Academically, Aboya felt he had fallen behind during his two years in prep school. He worked with his academic adviser to earn his undergraduate degree in three years, graduating with a grade point average over 3.0 in international relations. In his fourth year, he began work on his master’s degree in public policy.[2][3] He aspired to one day become the president of Cameroon.[3]

Professional career[edit]

After going undrafted in the 2009 NBA draft, he joined the Dallas Mavericks for the 2009 NBA Summer League. In September 2009, he signed with BCM Gravelines.[10] However, he was released a week later.[11]

In October 2009, he signed with Olympique Antibes of the LNB Pro B, before joining Link Tochigi Brex of the Japan Basketball League (JBL) in January 2010.[12]

In the summer of 2010, he signed with the Hitachi Sunrockers of the JBL for the 2010–11 season.[13]

He signed with Bucaneros de La Guaira of Liga Profesional de Baloncesto for the 2012 season, but he left in February 2012 and in March moved to Final Gençlik of the Turkish Basketball Second League.[13][14][15]

He played the 2012–13 season with Shiga Lakestars of Japan before being released in early 2013.[14][16]

In March 2013, he moved back to Final Gençlik.

On November 1, 2013, he was acquired by the Fort Wayne Mad Ants.[17] On November 22, he was waived by the Mad Ants. On December 20, 2013, he was re-acquired by the Mad Ants. On February 4, 2014, he was again waived by the Mad Ants.[18] On March 20, 2014, he was acquired by the Reno Bighorns.[19] On March 28, 2014, he was released by the Bighorns before appearing in a game for them.[20]

See also[edit]

References[edit]

  1. ^ a b c "Alfred Aboya". UCLABruins.com. Archived from the original on 6 February 2013. 
  2. ^ a b c d Robinson, Joshua (12 March 2009). "With Every Dunk, Aboya Soars Higher at U.C.L.A.". The New York Times. Archived from the original on 6 February 2013. 
  3. ^ a b c d Katz, Andy (5 November 2008). "On the court, in the classroom, Aboya rises to the challenge". ESPN.com. Archived from the original on 6 February 2013.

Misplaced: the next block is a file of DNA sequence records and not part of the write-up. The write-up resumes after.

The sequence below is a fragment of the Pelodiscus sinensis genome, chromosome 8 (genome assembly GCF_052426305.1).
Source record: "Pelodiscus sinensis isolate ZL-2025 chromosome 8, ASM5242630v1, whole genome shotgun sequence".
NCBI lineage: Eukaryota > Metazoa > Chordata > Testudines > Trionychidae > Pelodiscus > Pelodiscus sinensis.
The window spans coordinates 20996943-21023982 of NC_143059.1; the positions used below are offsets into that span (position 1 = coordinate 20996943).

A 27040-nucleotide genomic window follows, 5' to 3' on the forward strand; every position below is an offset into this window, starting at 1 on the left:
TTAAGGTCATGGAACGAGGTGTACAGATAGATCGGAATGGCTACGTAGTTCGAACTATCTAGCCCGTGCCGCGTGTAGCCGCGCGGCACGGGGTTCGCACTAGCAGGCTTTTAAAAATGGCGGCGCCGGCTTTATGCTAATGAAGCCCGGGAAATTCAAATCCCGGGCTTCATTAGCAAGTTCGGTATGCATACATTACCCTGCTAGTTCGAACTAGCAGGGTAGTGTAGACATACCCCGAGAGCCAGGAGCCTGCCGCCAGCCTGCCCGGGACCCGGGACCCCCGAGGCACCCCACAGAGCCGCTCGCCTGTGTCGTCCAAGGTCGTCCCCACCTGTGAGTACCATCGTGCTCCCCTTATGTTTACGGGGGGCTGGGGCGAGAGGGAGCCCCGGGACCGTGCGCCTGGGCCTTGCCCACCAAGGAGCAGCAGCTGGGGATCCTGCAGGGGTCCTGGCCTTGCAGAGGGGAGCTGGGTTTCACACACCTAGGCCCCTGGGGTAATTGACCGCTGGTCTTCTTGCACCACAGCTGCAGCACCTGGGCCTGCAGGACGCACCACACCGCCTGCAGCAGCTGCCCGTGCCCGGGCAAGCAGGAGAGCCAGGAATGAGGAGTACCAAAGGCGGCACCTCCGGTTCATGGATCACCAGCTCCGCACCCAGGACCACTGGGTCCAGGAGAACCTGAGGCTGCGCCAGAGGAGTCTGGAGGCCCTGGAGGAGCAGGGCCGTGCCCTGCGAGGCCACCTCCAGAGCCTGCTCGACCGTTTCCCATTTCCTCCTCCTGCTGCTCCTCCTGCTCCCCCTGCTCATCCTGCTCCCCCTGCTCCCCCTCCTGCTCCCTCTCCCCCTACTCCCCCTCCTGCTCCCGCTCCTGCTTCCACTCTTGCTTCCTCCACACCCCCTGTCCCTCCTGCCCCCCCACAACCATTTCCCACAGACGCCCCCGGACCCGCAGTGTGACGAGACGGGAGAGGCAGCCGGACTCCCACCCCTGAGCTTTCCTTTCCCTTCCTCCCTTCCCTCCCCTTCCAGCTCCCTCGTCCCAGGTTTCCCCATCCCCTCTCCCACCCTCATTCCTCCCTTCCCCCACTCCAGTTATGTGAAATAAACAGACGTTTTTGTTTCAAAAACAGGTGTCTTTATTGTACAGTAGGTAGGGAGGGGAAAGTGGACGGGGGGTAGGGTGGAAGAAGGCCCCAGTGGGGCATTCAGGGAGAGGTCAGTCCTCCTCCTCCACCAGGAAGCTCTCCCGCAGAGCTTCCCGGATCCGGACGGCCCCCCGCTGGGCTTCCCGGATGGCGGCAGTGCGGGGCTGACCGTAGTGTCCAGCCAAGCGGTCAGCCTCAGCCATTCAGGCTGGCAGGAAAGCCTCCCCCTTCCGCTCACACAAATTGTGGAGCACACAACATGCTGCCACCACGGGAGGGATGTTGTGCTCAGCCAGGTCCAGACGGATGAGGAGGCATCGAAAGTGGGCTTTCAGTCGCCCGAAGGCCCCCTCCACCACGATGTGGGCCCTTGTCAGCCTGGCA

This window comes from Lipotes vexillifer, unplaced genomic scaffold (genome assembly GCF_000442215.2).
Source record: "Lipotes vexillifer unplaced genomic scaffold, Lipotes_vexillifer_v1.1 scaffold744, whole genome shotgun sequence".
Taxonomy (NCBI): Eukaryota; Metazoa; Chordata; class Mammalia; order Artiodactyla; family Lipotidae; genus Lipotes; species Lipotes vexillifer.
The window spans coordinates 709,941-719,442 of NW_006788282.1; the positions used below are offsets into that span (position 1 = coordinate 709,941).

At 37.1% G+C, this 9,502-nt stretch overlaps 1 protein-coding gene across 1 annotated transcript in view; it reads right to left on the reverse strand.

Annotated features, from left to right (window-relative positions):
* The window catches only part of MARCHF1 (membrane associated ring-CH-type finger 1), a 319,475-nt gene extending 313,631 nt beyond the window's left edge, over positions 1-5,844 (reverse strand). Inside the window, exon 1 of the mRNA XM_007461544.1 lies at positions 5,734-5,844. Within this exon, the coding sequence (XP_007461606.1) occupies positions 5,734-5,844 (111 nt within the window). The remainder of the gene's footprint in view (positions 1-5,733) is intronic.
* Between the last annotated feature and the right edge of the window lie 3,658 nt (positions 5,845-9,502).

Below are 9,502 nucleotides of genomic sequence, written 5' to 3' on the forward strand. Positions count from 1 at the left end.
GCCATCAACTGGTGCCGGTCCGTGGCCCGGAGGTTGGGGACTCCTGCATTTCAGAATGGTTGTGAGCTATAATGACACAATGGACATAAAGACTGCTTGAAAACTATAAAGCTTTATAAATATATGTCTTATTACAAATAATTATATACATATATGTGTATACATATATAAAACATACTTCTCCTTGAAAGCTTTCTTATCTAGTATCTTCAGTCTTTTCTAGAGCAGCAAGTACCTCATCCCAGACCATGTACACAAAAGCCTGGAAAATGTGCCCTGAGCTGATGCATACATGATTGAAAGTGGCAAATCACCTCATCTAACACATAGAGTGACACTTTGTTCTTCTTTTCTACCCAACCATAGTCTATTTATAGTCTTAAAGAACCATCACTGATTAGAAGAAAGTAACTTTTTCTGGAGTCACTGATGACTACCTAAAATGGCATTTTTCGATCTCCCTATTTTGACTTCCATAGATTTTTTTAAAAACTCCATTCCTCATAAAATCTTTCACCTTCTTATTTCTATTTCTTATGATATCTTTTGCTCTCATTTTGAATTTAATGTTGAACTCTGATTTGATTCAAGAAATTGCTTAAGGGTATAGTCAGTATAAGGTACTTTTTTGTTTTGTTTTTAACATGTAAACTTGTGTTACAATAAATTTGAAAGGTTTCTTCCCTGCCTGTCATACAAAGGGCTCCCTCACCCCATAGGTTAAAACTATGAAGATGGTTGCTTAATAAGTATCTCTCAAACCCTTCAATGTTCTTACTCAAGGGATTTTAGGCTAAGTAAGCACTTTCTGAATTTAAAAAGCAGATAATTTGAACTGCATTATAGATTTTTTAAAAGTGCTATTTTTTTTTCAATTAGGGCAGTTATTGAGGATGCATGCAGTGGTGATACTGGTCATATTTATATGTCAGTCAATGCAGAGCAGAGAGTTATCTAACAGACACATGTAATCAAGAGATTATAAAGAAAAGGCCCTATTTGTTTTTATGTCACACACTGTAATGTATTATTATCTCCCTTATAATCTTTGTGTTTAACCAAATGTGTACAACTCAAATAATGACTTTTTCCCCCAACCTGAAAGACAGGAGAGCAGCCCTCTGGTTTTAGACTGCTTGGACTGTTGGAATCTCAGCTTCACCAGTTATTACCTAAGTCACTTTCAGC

4. ^ Spring, Steve (5 December 2005). "Aboya Makes Long-Awaited College Debut". Los Angeles Times. Archived from the original on 7 February 2013. 
  5. ^ "Alfred Aboya Stats, Bio". ESPN.com. Archived from the original on 7 February 2013. 
  6. ^ Wharton, David (11 February 2009). "Alfred Aboya is happening for UCLA". Los Angeles Times. Archived from the original on 6 February 2013. 
  7. ^ "Pac-10 Conference". USA Today. 6 April 2009. Archived from the original on 7 February 2013. 
  8. ^ a b Wharton, David (8 March 2009). "Seniors honored after winning careers". Los Angeles Times. Archived from the original on 7 February 2013. 
  9. ^ "No. 20 UCLA 94, Oregon 68". CBSSports.com. 7 March 2009. Archived from the original on 7 February 2013. 
  10. ^ Gravelines adds size with Aboya
  11. ^ Rob Lewin signs for Gravelines
  12. ^ "Alfred Aboya". LNB.fr (in French). Archived from the original on 6 February 2013. 
  13. ^ a b "Aboya, Alfred". promotex.org. Archived from the original on 6 February 2013. 
  14. ^ a b Odeven, Ed (24 August 2012). "Ashby makes Rizing Fukuoka fifth team in Japan career". The Japan Times. Archived from the original on 6 February 2013. 
  15. ^ "Alfred Aboya bolsters Shiga Lakestars roster". asia-basket.com. 25 August 2012. Retrieved 6 February 2013. 
  16. ^ Odeven, Ed (2 February 2013). "Cinq Reves acquire veteran guard Cummard". The Japan Times. Archived from the original on 6 February 2013. 
  17. ^ Mad Ants Chose 5 in NBA D-League Draft
  18. ^ Alfred Aboya Player Profile – RealGM
  19. ^ Reno Bighorns Acquire Alfred Aboya
  20. ^ Sacramento Kings Assign Willie Reed to Reno Bighorns

External links[edit]